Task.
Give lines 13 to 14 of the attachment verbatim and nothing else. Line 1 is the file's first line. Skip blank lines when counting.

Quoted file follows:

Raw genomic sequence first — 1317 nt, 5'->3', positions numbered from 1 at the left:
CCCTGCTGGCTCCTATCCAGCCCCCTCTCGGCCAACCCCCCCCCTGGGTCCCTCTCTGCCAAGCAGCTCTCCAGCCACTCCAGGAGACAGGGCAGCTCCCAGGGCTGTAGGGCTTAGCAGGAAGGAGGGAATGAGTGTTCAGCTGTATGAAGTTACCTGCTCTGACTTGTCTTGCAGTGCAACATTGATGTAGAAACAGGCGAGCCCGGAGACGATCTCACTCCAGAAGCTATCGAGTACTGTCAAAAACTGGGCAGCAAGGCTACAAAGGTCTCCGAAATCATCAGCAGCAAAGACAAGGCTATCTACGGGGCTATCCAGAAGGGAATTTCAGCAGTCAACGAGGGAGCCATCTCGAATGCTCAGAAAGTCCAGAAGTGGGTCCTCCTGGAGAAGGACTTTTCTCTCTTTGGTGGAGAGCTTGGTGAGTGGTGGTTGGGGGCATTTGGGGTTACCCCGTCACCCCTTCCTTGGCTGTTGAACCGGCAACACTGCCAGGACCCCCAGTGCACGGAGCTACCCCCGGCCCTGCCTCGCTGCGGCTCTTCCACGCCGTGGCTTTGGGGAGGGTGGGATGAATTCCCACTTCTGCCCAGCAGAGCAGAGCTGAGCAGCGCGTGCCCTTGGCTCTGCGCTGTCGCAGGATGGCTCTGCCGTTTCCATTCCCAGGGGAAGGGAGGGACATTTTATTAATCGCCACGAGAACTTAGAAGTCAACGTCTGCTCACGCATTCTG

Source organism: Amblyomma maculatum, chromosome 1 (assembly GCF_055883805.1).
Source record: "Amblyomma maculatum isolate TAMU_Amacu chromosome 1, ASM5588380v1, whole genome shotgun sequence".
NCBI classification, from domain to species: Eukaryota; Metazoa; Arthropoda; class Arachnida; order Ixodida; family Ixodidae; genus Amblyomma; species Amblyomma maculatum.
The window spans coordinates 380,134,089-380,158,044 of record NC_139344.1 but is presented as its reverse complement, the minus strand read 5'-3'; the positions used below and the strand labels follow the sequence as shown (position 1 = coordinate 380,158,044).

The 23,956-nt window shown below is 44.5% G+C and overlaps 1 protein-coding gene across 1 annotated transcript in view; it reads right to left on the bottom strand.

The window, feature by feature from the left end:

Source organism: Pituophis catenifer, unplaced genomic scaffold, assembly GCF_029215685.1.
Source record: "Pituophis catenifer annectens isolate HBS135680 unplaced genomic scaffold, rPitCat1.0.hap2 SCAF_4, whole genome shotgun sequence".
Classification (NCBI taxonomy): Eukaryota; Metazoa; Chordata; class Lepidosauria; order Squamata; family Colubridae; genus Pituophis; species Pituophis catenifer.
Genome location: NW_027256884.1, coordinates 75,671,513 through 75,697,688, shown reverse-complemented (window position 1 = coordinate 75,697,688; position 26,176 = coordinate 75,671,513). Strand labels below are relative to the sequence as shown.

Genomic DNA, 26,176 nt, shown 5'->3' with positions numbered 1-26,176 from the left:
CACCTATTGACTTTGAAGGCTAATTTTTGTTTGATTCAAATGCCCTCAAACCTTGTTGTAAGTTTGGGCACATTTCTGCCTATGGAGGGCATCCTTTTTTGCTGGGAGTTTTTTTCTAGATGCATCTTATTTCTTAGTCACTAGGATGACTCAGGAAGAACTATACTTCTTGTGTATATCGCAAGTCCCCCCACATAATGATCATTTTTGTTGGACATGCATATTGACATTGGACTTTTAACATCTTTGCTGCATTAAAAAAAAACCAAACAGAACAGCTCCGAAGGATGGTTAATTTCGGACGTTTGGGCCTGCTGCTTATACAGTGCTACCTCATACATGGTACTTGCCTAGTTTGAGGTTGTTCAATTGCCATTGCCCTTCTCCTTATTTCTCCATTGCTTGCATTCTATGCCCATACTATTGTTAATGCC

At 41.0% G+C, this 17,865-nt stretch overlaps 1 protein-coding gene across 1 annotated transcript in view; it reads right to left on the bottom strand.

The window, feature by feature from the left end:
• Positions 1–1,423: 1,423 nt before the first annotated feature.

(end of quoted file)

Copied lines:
Genomic DNA, 26,176 nt, shown 5'->3' with positions numbered 1-26,176 from the left:
CACCTATTGACTTTGAAGGCTAATTTTTGTTTGATTCAAATGCCCTCAAACCTTGTTGTAAGTTTGGGCACATTTCTGCCTATGGAGGGCATCCTTTTTTGCTGGGAGTTTTTTTCTAGATGCATCTTATTTCTTAGTCACTAGGATGACTCAGGAAGAACTATACTTCTTGTGTATATCGCAAGTCCCCCCACATAATGATCATTTTTGTTGGACATGCATATTGACATTGGACTTTTAACATCTTTGCTGCATTAAAAAAAAACCAAACAGAACAGCTCCGAAGGATGGTTAATTTCGGACGTTTGGGCCTGCTGCTTATACAGTGCTACCTCATACATGGTACTTGCCTAGTTTGAGGTTGTTCAATTGCCATTGCCCTTCTCCTTATTTCTCCATTGCTTGCATTCTATGCCCATACTATTGTTAATGCC